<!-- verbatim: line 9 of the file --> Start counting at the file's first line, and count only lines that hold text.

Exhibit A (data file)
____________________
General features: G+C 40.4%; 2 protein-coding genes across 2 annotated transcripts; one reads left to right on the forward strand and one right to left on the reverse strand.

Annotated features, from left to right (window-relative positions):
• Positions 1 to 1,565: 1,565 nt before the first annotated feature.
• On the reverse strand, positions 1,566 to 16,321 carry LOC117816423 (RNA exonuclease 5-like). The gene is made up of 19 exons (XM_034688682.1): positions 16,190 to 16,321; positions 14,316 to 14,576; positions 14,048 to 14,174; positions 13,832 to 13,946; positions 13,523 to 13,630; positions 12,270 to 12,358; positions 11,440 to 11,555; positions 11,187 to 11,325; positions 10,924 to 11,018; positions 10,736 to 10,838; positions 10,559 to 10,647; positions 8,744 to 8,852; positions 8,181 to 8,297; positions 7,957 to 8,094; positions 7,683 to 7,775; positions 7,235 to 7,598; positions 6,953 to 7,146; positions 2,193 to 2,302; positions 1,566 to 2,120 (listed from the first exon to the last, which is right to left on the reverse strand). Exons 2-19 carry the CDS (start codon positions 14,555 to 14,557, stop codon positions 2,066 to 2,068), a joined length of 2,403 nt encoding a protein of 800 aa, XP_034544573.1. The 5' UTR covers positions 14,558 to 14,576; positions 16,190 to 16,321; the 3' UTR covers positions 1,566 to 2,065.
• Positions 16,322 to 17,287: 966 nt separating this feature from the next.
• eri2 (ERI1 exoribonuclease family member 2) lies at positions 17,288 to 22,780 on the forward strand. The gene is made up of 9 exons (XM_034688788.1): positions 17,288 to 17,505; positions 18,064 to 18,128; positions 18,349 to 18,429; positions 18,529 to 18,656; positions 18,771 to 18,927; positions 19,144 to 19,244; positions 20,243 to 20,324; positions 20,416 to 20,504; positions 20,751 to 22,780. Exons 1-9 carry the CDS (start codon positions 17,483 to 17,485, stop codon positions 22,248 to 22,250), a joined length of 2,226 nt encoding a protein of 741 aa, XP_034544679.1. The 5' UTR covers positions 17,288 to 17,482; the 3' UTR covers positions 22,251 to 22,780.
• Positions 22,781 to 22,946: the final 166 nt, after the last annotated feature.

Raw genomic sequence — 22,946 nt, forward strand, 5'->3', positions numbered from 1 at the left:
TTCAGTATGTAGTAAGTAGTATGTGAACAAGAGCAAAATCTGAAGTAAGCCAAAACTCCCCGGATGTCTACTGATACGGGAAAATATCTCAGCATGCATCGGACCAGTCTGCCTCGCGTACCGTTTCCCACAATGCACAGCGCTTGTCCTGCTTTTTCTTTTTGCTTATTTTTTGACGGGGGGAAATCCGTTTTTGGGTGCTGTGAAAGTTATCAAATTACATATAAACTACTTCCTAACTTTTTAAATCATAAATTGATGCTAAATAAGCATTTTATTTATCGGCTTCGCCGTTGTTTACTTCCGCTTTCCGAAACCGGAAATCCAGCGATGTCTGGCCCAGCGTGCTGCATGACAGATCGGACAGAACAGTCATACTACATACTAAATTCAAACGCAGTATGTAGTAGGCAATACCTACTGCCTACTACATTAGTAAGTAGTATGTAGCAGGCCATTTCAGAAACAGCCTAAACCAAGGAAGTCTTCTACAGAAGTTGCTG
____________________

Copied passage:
TTCAGTATGTAGTAAGTAGTATGTGAACAAGAGCAAAATCTGAAGTAAGCCAAAACTCCCCGGATGTCTACTGATACGGGAAAATATCTCAGCATGCATCGGACCAGTCTGCCTCGCGTACCGTTTCCCACAATGCACAGCGCTTGTCCTGCTTTTTCTTTTTGCTTATTTTTTGACGGGGGGAAATCCGTTTTTGGGTGCTGTGAAAGTTATCAAATTACATATAAACTACTTCCTAACTTTTTAAATCATAAATTGATGCTAAATAAGCATTTTATTTATCGGCTTCGCCGTTGTTTACTTCCGCTTTCCGAAACCGGAAATCCAGCGATGTCTGGCCCAGCGTGCTGCATGACAGATCGGACAGAACAGTCATACTACATACTAAATTCAAACGCAGTATGTAGTAGGCAATACCTACTGCCTACTACATTAGTAAGTAGTATGTAGCAGGCCATTTCAGAAACAGCCTAAACCAAGGAAGTCTTCTACAGAAGTTGCTG